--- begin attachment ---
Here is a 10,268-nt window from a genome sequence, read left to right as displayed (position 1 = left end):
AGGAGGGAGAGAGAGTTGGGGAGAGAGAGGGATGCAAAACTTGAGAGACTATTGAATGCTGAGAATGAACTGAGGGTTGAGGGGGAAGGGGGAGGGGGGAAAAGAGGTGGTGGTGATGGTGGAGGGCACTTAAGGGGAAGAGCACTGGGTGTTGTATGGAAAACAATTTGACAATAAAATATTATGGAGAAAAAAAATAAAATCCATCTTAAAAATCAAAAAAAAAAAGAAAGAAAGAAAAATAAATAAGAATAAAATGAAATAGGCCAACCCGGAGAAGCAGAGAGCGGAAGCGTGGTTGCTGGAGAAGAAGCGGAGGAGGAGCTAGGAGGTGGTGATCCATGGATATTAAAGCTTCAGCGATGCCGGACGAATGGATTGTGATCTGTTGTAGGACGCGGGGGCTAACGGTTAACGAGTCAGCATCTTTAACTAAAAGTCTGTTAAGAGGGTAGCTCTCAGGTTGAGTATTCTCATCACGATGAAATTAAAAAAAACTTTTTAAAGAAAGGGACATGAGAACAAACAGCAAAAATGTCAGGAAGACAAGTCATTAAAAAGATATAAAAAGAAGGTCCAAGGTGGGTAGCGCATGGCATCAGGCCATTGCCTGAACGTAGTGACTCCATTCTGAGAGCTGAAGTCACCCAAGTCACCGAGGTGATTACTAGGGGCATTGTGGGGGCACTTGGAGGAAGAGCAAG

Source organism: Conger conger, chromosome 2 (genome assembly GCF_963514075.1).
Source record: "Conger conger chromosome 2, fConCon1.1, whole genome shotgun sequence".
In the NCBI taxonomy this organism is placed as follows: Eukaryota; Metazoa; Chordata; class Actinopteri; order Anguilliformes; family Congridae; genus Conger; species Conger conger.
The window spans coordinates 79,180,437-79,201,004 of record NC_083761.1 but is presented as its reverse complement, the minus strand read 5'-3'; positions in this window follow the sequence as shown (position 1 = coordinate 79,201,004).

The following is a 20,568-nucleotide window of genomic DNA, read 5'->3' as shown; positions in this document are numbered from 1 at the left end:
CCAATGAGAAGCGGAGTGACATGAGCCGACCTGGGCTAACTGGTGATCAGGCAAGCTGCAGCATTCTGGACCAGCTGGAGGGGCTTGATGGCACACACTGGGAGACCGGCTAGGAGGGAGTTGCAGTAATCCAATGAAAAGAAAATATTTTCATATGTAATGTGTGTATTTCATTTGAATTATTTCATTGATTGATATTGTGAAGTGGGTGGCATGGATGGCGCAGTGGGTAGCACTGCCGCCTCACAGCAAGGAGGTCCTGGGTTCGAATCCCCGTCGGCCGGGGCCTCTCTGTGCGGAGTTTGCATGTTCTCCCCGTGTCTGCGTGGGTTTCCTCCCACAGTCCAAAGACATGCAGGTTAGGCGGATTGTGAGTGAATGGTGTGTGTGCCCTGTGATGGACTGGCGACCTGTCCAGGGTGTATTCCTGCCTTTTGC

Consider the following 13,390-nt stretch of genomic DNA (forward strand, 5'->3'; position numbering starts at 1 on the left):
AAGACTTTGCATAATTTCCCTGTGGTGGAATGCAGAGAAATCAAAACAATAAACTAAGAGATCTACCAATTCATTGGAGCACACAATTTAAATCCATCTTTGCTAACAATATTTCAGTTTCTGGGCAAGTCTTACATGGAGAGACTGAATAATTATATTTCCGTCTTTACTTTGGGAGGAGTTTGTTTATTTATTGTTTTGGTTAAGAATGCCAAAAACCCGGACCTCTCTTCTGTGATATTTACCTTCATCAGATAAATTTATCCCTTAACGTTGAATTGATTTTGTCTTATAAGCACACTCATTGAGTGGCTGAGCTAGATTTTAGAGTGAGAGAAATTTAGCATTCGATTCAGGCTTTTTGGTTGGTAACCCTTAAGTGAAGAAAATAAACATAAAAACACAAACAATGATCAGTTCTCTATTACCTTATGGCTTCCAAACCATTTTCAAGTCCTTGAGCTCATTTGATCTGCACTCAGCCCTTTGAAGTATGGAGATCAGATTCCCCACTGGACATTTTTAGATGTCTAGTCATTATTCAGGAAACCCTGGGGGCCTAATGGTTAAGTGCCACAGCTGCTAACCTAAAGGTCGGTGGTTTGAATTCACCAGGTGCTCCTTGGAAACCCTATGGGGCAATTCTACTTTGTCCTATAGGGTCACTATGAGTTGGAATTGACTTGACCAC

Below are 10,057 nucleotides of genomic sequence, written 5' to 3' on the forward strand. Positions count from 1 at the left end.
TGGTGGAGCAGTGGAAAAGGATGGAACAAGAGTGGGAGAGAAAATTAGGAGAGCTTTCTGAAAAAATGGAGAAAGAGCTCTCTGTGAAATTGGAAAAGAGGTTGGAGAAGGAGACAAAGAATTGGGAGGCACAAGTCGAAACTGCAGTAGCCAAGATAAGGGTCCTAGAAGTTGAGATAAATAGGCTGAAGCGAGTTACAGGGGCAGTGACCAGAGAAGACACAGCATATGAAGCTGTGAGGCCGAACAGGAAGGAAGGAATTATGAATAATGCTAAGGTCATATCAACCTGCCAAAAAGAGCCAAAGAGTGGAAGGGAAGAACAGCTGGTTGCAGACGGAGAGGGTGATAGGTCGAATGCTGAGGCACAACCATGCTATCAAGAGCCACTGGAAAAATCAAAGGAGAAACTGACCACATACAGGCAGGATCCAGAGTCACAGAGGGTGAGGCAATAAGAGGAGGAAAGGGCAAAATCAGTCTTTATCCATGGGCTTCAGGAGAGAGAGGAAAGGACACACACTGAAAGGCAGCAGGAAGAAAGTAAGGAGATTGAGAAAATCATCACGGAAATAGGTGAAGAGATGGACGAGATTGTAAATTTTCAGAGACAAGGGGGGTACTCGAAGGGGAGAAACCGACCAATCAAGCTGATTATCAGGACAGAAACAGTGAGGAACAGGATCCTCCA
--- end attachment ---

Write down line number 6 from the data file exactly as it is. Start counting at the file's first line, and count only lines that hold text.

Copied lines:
The window spans coordinates 79,180,437-79,201,004 of record NC_083761.1 but is presented as its reverse complement, the minus strand read 5'-3'; positions in this window follow the sequence as shown (position 1 = coordinate 79,201,004).